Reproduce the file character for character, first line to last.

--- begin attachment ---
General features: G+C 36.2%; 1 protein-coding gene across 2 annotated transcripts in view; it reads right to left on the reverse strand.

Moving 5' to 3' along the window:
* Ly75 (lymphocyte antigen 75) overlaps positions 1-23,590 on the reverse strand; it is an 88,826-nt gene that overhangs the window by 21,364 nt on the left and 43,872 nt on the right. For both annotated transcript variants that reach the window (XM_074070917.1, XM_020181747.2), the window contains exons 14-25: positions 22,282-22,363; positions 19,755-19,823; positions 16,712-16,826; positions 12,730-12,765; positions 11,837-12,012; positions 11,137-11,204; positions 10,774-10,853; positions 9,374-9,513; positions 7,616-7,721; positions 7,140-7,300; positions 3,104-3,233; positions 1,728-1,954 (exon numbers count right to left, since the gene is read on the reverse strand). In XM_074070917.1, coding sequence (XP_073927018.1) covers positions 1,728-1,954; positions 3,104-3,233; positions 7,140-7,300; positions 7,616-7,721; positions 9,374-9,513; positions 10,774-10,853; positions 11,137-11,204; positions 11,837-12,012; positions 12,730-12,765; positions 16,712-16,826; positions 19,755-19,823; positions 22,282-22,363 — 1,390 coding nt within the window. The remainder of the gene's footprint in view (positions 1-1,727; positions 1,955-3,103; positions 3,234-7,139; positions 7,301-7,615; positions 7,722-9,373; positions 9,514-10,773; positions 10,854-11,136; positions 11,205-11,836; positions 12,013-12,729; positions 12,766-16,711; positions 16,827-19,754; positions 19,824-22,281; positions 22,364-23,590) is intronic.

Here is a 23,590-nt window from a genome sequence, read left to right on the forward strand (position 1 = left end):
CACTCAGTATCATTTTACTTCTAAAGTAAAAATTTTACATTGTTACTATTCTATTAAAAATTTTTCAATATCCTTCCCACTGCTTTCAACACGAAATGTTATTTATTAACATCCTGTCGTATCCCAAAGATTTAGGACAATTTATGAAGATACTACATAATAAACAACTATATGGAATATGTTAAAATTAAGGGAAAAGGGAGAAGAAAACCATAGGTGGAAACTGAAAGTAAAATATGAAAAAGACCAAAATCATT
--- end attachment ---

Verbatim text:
General features: G+C 36.2%; 1 protein-coding gene across 2 annotated transcripts in view; it reads right to left on the reverse strand.

Moving 5' to 3' along the window:
* Ly75 (lymphocyte antigen 75) overlaps positions 1-23,590 on the reverse strand; it is an 88,826-nt gene that overhangs the window by 21,364 nt on the left and 43,872 nt on the right. For both annotated transcript variants that reach the window (XM_074070917.1, XM_020181747.2), the window contains exons 14-25: positions 22,282-22,363; positions 19,755-19,823; positions 16,712-16,826; positions 12,730-12,765; positions 11,837-12,012; positions 11,137-11,204; positions 10,774-10,853; positions 9,374-9,513; positions 7,616-7,721; positions 7,140-7,300; positions 3,104-3,233; positions 1,728-1,954 (exon numbers count right to left, since the gene is read on the reverse strand). In XM_074070917.1, coding sequence (XP_073927018.1) covers positions 1,728-1,954; positions 3,104-3,233; positions 7,140-7,300; positions 7,616-7,721; positions 9,374-9,513; positions 10,774-10,853; positions 11,137-11,204; positions 11,837-12,012; positions 12,730-12,765; positions 16,712-16,826; positions 19,755-19,823; positions 22,282-22,363 — 1,390 coding nt within the window. The remainder of the gene's footprint in view (positions 1-1,727; positions 1,955-3,103; positions 3,234-7,139; positions 7,301-7,615; positions 7,722-9,373; positions 9,514-10,773; positions 10,854-11,136; positions 11,205-11,836; positions 12,013-12,729; positions 12,766-16,711; positions 16,827-19,754; positions 19,824-22,281; positions 22,364-23,590) is intronic.

Here is a 23,590-nt window from a genome sequence, read left to right on the forward strand (position 1 = left end):
CACTCAGTATCATTTTACTTCTAAAGTAAAAATTTTACATTGTTACTATTCTATTAAAAATTTTTCAATATCCTTCCCACTGCTTTCAACACGAAATGTTATTTATTAACATCCTGTCGTATCCCAAAGATTTAGGACAATTTATGAAGATACTACATAATAAACAACTATATGGAATATGTTAAAATTAAGGGAAAAGGGAGAAGAAAACCATAGGTGGAAACTGAAAGTAAAATATGAAAAAGACCAAAATCATT